Wednesday, May 22, 2013

May 22, 2013

I was delighted to see bright blue skies and torrents of sunshine streaming through both the kitchen and living room windows. After making my coffee and catching up with the news of the day, I was ready to tackle the kitchen duties. I stir fried the broccoli, boiled the pumpkin and marinated both the pork chops and pork ribs to make soup later on.

I did the dishes, cleared up the table of all other grocery items and put away the eggplant and cauliflower I hadn’t had the time to cook. I was able to do one load of laundry and had to spread this load over the furniture to allow it to dry as the rack was still full of drying clothes.

It was time to get ready to meet Natalia and Jennifer for lunch at a restaurant just about three blocks from my flat. I had a difficult time finding it because it wasn’t at the corner as Natalia had indicated, but a little up the street. We sat outdoors on beautiful rattan furniture and I ordered the fried lagman and salad I usually have, but instead of the tomatoes and cucumber I normally get, I was presented with a huge salad with no dressing of any kind.

A request for oil and vinegar went unanswered and by the time the noodles came, I had to hurry up and eat about half of it before it was time for us to go to Lingua. I had the waiter bring me a container for the lagman and the salad went into a plastic bag so I could have it for dinner.

The embassy driver dropped us off at Lingua where we met with Anna to go over the tentative schedule for the CATEC conference. Anna appeared to be angry at the requests for changes that Jennifer was making and especially her opposition to the addition of an extra session for Amanda, the ELF who used to be posted at Lingua.

Anna had a class at two and had to leave the meeting. I agreed to try and make the changes to the timetable once Anna sent me the entire document. It’s going to take quite a bit of work to make all the changes Jennifer wants, but I’ll do what I can knowing that Anna has done a lot of the work on her own.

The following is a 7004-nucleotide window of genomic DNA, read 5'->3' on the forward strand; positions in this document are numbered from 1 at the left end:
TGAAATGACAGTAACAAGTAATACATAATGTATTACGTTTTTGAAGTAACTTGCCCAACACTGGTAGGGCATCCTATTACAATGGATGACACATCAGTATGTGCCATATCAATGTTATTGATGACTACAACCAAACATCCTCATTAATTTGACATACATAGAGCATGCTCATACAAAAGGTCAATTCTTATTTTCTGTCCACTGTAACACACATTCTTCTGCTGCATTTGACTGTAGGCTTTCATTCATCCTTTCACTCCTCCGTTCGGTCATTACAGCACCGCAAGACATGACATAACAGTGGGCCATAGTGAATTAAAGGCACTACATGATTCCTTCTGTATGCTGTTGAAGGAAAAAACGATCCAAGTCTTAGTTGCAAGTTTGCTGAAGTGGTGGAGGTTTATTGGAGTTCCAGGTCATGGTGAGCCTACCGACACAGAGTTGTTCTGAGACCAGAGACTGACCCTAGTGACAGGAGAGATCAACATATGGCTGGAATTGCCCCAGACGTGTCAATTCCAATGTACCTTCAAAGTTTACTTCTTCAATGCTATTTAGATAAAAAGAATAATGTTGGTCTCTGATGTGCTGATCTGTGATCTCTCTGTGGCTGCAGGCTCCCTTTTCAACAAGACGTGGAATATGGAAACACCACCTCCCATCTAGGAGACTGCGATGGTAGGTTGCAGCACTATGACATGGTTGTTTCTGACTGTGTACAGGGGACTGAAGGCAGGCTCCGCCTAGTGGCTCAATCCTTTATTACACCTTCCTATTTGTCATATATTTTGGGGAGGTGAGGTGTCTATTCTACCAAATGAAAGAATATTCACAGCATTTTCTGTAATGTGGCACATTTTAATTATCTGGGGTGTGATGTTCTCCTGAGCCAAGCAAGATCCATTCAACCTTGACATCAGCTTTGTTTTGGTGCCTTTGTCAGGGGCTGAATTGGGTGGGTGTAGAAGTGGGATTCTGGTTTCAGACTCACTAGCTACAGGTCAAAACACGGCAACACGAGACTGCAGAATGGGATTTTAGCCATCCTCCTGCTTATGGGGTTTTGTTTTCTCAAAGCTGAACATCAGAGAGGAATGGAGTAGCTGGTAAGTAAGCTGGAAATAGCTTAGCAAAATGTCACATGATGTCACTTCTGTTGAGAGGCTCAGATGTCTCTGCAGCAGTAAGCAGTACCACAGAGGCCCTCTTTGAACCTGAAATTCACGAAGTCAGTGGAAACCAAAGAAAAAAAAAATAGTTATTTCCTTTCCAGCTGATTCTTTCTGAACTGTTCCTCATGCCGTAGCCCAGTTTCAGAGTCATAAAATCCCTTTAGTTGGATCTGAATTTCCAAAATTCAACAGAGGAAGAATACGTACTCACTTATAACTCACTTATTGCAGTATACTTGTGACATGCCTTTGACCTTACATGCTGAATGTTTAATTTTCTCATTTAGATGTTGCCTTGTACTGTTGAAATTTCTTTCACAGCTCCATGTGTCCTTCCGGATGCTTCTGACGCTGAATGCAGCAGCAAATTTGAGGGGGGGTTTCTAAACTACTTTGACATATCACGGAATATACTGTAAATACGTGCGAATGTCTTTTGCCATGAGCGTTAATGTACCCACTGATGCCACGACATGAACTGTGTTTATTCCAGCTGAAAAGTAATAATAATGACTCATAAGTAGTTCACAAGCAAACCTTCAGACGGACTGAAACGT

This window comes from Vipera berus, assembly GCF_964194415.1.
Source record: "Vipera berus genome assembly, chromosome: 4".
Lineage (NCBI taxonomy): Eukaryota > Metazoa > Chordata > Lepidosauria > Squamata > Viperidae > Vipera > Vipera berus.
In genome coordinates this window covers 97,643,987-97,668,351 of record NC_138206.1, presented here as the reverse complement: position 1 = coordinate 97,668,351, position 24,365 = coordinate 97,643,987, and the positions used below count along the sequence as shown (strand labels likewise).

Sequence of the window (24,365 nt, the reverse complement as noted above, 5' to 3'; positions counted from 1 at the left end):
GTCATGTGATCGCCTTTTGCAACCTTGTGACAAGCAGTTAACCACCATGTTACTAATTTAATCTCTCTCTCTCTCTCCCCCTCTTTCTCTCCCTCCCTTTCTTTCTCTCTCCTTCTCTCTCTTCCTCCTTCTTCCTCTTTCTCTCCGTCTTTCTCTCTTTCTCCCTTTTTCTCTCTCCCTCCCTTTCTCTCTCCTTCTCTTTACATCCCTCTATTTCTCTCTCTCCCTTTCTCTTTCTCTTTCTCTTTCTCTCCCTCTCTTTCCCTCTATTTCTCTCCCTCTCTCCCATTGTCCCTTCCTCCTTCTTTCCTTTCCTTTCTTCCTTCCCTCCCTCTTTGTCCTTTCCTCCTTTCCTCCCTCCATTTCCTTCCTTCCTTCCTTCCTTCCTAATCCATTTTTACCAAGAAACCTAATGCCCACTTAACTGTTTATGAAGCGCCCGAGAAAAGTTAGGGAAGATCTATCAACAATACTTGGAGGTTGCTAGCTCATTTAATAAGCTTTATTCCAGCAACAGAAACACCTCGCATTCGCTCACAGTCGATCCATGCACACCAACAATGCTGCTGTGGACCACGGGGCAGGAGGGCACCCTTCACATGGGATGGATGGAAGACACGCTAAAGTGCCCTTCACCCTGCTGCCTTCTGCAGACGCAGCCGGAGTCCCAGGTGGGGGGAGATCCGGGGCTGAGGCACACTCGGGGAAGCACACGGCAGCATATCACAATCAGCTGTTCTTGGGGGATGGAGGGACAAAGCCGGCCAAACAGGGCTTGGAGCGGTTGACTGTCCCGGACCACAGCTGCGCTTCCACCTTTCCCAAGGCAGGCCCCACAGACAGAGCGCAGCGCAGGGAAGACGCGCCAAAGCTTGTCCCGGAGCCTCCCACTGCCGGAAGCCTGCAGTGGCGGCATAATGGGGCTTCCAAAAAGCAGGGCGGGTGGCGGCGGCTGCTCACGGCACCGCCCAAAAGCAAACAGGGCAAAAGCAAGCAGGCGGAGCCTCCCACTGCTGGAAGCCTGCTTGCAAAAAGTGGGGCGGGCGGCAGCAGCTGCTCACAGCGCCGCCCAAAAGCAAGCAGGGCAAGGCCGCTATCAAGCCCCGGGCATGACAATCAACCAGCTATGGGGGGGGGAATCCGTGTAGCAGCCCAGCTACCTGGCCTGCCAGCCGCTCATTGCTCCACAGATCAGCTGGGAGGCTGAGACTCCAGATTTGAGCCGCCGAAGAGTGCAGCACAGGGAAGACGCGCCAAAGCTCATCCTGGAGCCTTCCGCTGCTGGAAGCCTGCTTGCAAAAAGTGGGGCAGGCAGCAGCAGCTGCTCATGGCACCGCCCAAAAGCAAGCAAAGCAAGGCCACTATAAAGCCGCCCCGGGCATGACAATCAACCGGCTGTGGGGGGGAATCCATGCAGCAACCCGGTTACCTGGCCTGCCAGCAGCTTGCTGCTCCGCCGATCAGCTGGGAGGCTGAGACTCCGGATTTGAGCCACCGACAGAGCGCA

We proceeded to the grand opening of the McMillan book shop attached to Lingua. There was the usual lineup of speakers from the Ministry of Education, McMillan representatives, and embassy employees and so on. The pre-service teachers, who had just completed their methodology course at Lingua, were also present so that Jennifer could officially hand them their certificates of completion.

Jennifer had requested that I try to fill my remaining time in Bishkek, now that schools and universities were closing for the summer, with activities for the Access students. I informed her about my intentions of traveling abroad with Willoughby for at least one week. She in turn asked me if she spend the night at my apartment before departing for Almaty Friday morning.

Rebecca was present and we had a little bit of time to talk about the upcoming teacher training sessions for Accels teachers and the summer camps for the Micro Scholarship program. She didn’t have a timetable ready yet, but promised to keep me informed about its progress.

After the speeches were finished and certificates handed out, we had time for coffee and pastries. I ran into Tatiana from the IUCA who had a question regarding the IBT, but I don’t know a single person who’s taken the TOEFL online and could comment on it. Gulnara commented that although she’d invited all members of Forum to attend the event, no one had shown up. Johanna and I talked for few minutes before she’d to move on to another event.

I made it home and put away the marinated pork chops in individual Ziploc bags while cooking the pork ribs so they would be ready for tomorrow when I’ll make some red lentil soup with them. I ate the remaining lagman for dinner and watched the movie “Everybody Says I Love You”, an unusual musical filmed by Woody Allen back in 1997. I really don’t remember ever reading about it and didn’t find it as satisfactory as other films in his oeuvre.

Anna forwarded the CATEC program pages without even including a greeting to me, that’s how mad she’s about the whole thing. Who can blame her? She’s probably overloaded with her classes as it is and then on top of that she’s got to work on this project for which she probably never volunteered in the first place.

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